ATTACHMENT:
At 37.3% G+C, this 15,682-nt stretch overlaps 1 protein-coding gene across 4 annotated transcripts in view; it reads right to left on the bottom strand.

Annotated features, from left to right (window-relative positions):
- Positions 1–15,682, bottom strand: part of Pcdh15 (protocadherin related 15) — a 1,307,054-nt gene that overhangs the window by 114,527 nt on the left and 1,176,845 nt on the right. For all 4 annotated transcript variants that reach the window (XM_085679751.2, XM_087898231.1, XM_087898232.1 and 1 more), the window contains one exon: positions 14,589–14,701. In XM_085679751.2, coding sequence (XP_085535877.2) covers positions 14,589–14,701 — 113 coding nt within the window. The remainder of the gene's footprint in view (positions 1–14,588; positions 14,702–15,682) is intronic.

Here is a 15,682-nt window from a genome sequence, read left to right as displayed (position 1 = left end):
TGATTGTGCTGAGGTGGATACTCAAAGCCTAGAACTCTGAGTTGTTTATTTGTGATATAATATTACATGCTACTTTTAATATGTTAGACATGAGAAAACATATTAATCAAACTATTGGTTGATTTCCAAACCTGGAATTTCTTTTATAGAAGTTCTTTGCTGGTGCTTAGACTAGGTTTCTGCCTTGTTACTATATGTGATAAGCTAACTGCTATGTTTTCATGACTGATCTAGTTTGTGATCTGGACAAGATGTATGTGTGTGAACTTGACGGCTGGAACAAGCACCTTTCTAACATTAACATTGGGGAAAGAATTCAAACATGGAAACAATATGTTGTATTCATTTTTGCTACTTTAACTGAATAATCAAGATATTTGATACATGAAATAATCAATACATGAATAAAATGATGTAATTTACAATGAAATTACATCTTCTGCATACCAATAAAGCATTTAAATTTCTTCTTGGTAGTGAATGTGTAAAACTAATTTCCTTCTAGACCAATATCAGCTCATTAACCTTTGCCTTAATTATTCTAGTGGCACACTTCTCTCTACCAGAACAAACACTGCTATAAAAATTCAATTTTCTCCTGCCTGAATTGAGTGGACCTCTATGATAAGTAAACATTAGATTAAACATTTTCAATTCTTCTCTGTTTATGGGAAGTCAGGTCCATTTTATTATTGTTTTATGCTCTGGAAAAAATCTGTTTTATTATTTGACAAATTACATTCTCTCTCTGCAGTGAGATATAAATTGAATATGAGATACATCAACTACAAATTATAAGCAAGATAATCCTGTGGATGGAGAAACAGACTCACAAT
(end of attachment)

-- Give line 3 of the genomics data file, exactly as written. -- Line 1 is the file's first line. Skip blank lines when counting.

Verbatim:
- Positions 1–15,682, bottom strand: part of Pcdh15 (protocadherin related 15) — a 1,307,054-nt gene that overhangs the window by 114,527 nt on the left and 1,176,845 nt on the right. For all 4 annotated transcript variants that reach the window (XM_085679751.2, XM_087898231.1, XM_087898232.1 and 1 more), the window contains one exon: positions 14,589–14,701. In XM_085679751.2, coding sequence (XP_085535877.2) covers positions 14,589–14,701 — 113 coding nt within the window. The remainder of the gene's footprint in view (positions 1–14,588; positions 14,702–15,682) is intronic.